April 4, 2011 at 3:25 PM ET
Handheld mobile phones have come a long way from the first call made by inventor Martin Cooper on a Manhattan street corner in 1973, when a 2.2 pound, nearly $4,000 Motorola DynaTAC handset signaled a sea change in the way people would one day communicate with each other.
The brick is a remnant of the past, an accessory associated with '80s decadence (Gordon Gekko in "Wall Street" and Patrick Bateman in "American Psycho," for example), replaced by the ultra-compact, much more affordable smartphones of the present day.
But the father of cell phones has said that the evolution of his revolutionary device isn't necessarily a good thing. Last year, Cooper, 82, was quoted as saying, "Whenever you create a universal device that does all things for all people, it does not do any things well ... Our future I think is a number of specialist devices that focus on one thing that will improve our lives."
Despite that, we still think the evolution has been cool. We saw this set of nesting-doll-type phones on a blog that show an artist's eye for detail and technological advancement, as well as a bit of whimsy thrown in for good measure:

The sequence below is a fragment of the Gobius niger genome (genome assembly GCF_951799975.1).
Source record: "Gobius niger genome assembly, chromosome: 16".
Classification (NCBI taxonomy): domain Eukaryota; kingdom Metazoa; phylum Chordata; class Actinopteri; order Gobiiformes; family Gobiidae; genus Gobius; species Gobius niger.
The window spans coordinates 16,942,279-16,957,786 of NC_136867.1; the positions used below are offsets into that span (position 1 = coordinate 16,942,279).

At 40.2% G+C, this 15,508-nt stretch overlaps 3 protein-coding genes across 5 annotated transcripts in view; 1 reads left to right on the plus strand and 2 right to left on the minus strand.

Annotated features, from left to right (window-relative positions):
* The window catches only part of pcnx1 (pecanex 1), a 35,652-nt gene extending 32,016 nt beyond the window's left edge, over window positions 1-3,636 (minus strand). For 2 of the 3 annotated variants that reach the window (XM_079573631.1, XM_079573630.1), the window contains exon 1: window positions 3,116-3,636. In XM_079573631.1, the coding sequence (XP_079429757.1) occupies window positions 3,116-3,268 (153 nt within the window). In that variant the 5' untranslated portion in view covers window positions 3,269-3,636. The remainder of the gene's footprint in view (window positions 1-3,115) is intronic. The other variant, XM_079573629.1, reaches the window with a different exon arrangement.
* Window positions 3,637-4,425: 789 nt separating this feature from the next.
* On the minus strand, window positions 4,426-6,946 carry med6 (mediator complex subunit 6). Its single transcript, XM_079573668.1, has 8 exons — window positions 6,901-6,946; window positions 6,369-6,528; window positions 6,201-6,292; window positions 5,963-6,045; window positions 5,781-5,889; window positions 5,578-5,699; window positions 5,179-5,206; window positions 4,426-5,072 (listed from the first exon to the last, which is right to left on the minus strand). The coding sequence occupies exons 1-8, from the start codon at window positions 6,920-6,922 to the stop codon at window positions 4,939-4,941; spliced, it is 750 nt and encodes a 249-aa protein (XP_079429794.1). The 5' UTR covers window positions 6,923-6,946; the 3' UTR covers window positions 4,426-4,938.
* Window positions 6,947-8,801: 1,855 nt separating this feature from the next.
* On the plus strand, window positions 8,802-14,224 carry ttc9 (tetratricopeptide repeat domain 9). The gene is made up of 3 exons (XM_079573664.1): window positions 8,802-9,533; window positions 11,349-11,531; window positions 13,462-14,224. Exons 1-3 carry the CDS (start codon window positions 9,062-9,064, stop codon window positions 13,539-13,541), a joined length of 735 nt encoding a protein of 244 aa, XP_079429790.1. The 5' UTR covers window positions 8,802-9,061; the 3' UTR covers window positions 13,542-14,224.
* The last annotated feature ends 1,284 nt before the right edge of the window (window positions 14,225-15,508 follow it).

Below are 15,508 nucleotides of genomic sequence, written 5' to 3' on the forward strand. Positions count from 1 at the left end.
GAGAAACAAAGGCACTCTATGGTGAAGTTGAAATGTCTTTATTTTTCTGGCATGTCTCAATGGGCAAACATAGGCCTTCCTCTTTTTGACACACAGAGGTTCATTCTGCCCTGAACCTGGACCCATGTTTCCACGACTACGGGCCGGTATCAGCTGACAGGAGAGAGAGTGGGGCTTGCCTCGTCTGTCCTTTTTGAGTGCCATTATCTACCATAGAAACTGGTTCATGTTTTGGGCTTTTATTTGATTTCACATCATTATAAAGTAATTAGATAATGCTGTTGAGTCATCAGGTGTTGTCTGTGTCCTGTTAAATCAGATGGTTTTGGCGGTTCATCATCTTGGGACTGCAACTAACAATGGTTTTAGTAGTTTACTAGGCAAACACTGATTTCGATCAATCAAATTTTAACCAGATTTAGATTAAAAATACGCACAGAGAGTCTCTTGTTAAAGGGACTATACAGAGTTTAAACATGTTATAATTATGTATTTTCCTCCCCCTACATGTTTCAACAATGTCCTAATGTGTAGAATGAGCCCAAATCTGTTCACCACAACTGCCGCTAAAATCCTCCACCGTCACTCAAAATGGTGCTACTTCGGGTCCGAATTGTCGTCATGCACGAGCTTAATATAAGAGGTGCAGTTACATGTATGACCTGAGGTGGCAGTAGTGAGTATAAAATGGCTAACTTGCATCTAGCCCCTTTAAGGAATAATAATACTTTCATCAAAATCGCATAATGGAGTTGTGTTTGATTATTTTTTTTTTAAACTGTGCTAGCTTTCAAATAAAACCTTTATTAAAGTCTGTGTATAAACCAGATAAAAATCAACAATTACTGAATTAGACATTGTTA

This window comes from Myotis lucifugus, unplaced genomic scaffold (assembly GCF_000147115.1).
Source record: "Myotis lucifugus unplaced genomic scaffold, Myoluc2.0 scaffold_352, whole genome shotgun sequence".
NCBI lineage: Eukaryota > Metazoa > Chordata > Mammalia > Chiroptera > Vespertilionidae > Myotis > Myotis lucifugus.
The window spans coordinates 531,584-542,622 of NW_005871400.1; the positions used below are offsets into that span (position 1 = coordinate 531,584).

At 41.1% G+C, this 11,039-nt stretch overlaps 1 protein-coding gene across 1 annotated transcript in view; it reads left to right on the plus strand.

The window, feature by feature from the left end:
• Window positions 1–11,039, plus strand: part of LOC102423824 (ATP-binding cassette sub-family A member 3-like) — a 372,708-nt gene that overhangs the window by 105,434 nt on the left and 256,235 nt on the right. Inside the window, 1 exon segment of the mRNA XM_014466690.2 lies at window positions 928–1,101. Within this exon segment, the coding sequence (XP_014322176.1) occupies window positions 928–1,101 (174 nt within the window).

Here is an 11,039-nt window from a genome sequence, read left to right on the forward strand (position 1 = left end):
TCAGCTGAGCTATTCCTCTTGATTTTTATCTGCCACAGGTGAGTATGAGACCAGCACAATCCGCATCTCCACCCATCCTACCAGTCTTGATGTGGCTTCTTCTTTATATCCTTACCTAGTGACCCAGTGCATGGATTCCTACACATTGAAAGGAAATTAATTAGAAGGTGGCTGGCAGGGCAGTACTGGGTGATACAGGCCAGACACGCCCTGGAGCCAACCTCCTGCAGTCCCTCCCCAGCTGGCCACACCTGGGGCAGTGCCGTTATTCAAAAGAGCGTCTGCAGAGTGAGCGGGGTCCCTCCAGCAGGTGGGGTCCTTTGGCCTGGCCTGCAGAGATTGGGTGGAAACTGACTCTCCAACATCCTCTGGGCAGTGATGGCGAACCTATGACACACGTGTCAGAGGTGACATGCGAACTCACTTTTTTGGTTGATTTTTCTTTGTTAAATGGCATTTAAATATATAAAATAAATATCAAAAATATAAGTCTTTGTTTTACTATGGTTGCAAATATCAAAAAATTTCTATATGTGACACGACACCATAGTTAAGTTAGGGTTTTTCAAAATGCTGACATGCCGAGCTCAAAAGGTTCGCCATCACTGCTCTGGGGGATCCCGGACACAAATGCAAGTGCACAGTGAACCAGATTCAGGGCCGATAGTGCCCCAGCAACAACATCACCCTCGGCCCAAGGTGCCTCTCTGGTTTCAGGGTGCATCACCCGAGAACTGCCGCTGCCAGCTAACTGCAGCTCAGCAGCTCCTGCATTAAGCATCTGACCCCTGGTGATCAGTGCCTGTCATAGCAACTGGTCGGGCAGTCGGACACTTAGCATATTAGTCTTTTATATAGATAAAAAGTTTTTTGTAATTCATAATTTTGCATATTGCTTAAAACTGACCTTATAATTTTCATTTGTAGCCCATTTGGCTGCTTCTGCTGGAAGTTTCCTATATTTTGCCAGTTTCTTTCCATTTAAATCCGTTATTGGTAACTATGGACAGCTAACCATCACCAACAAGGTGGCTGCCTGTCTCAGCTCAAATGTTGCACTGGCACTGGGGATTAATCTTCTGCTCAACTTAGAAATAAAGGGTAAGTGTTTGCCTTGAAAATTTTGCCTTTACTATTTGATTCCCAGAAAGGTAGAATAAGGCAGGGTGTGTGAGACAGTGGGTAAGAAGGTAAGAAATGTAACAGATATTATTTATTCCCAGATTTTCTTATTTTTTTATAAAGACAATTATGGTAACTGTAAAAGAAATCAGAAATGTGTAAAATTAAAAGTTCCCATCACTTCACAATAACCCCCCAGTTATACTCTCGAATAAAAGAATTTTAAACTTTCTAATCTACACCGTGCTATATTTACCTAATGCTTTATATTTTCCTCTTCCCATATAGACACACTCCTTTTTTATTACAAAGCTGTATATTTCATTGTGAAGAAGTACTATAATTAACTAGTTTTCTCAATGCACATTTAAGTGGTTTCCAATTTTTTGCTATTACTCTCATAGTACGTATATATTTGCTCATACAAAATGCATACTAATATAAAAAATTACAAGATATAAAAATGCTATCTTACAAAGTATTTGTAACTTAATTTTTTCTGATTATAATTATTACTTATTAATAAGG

Cooper was an engineer who worked for Motorola when he led the team that came up with the prototype handheld mobile phone.
He made the first call on April 3, 1973, while standing on Sixth Avenue in New York City, to Dr. Joel S. Engel, head of research at Bell Labs, Motorola's main mobile phone rival that was concentrating more on car tech. For the first time, person-to-person communication (vs. place to place) was a reality. Cooper has said that he drew inspiration from "Star Trek" and Captain James T. Kirk, who used his communicator to dramatically issue orders to his crew.
The Guinness World Record for "Lightest hand-held mobile phone" was set in 2008 by modu with one of its phones that weighed 1.41 ounces. Modu continued its world record dominance with "Lightest touch screen mobile (cell) phone" for its 1.94-ounce modu-t, which debuted at 2010's Mobile World Congress in Barcelona; and the modu W, which holds the record for "Lightest Wi-Fi phone" at 2.2 ounces.
I remember my first mobile phone, which I now consider my own brick of burden, also a Motorola, the 1993 MicroTAC:
What was your first mobile phone?
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